French biologist come cellar-hand Margaux Vigy’s passion for wine has taken her to some of the most beautiful corners of the world – from the rolling vineyards of Burgundy, to the cellars of Chile, and the wine rooms of California.
Yet it is her first Australian vintage, at Dalrymple Vineyards in Tasmania that has captured her heart, with its stunning scenery, food culture, and of course, its Pinot Noir.
How long have you been involved in the wine industry? What sparked your interest?
I started out studying biology, chemistry and the food industry, but what interested me the most was the sensory analysis and food technology.
Wanting to learn more about wine, I undertook an internship in a laboratory of oenology at the University of Adelaide, South Australia in 2010.
I spent three months learning about wine tasting, wine chemistry and the Australian wine industry. It was a great experience. I loved Australia, the people and their wine!
Once I returned to France I undertook a National Diploma of Oenology, which I graduated from in 2014.
Tell us how you came to work at Dalrymple.
Since I graduated, almost two years ago, I have been travelling the world.
I started in Burgundy for seven months, which was an incredible experience. I then went to Chilli and California.
I was looking for a job in the southern hemisphere, for the 2016 vintage and thought Tasmania would be a great place to visit, mainly because I wanted to make Pinot Noir.
Peter Caldwell, the Vigneron at Dalrymple posted an ad for a vintage casual, and after reading some articles on the winery I applied straight away!
What is your role at Dalrymple?
I am a casual employee for the entire three-month vintage. My role is to prepare the winery so that it’s ready for harvest, to sample and analyse the grapes, and receive the grapes during vintage.
It’s also my role to follow the fermentations – to make sure every tank is fermenting well – and to participate in the winemaking operations until barrelling and malolactic fermentation is done.
Can you run us through your typical working day?
At the moment we are preparing for harvest so it is a lot of cleaning and making sure everything is working well.
We need to be organised when we receive the grapes, so we are calibrating the laboratory and starting the grape samples and analysis.
It’s a good way to acclimate ourselves to the winery, the equipment, and to meet the team before harvest starts.
Once harvest starts things will get busier – with grapes being received, crushing, analysis and additions, winemaking operations and fermentation.
Although there will be some busy days, it’s a great time to be in the wine industry. There is a lot of energy and adrenaline around the winery, with everyone working towards the same goal – to make the most of our high quality grapes by creating great wine.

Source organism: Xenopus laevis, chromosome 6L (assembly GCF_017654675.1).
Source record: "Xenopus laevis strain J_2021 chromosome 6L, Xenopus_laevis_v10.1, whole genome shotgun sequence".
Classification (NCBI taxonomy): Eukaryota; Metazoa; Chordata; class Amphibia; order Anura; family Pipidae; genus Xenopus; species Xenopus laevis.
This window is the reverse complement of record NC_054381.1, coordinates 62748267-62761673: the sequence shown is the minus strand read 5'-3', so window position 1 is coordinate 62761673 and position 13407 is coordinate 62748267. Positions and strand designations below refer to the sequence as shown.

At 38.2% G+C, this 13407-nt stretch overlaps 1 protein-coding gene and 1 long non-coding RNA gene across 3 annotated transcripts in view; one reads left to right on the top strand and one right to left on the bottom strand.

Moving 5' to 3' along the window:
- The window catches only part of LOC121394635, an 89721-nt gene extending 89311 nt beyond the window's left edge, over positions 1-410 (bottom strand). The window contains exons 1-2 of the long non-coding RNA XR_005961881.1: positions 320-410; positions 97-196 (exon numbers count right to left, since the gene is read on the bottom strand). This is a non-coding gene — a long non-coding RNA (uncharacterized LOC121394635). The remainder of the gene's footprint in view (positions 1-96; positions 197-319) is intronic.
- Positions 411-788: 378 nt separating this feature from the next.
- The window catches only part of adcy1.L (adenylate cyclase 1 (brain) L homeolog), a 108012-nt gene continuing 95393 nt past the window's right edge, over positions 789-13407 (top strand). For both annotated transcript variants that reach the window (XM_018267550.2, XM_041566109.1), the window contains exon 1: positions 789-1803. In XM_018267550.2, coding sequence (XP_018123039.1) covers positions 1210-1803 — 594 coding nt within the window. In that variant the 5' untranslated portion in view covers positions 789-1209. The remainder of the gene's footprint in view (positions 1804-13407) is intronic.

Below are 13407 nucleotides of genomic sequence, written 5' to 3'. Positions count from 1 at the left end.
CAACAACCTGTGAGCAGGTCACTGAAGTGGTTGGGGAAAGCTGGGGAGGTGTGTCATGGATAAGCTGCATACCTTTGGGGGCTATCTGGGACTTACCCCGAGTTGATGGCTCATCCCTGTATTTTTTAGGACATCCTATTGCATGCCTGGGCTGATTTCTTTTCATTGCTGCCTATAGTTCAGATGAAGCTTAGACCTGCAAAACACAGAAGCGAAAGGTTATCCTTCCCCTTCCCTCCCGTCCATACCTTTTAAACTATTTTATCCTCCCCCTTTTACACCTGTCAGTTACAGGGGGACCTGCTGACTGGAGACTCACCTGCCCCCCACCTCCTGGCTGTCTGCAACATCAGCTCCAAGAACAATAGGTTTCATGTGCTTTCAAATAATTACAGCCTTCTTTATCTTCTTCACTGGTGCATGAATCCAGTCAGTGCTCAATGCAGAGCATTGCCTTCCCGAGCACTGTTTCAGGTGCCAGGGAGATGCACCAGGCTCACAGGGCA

I’m really looking forward to tasting the first wine too!
How is Dalrymple different to other wineries you have worked for?
I have worked in a few different sized wineries, but never anything too big. I prefer to work for small, high quality winemakers, in order to gain the best experience, and to build a diverse range of skills.
I’m used to working alone or as part of a team – at Dalrymple it is just Peter during the year and two or three cellar hands during harvest, which I like. We have a lot of autonomy, and there’s always something to do.
What is your favourite wine variety and why?
My favourite wine variety would be Pinot Noir, but it depends on the region, as I really like cool climate Pinot Noir. It is one of the most difficult grapes, so it’s a good winemaking challenge.
I’m fortunate to have tasted some of the best Pinot Noir in the world in Burgundy – it’s incredible how deep, fine and delicate it is.
What do you enjoy about living and working in Tasmania?
I have been in Tasmania for only two weeks, but it seems to be a great place for wine, gastronomy and nature. I love the sea and enjoy hiking so it’s amazing to be in a place where you can visit the seaside and the mountains in the same day.
It also seems to be a very relaxing place, without the noise of the big cities and the weather is very nice too, so far anyway.
When you are away from the cellar, what do you enjoy doing most?
After work, the best thing is having a long hot shower – after that life can begin.
I love cooking and spending time in the kitchen. I love to discover new flavours and rediscover old tastes and pleasures.
At the moment, I’m reading a lot about permaculture and biodynamic vineyards, which I think will be the new focus in the next few years.
Once harvest is done, I would love to re-establish my social life and travel to other countries to see new landscapes and learn about new cultures – I love travelling.
What other towns in Australia have you visited?
I lived in Adelaide for three months in 2010, and I had some time to visit Sydney, the Gold Coast, Melbourne and the beautiful Great Ocean Road and Yarra Valley.
What are your plans for the future? Will it involve wine?
I have been travelling for two years, so after this vintage I think it will be time for me to settle down and find something permanent.
Travelling and working in other countries has been the best way for me to learn more about wine from the new world and to experience different winemaking philosophies.
Ideally I’d like to find a full time job in a small winery, where I can learn and share with passionate people who make good quality wine, while also respecting the environment in which it’s grown.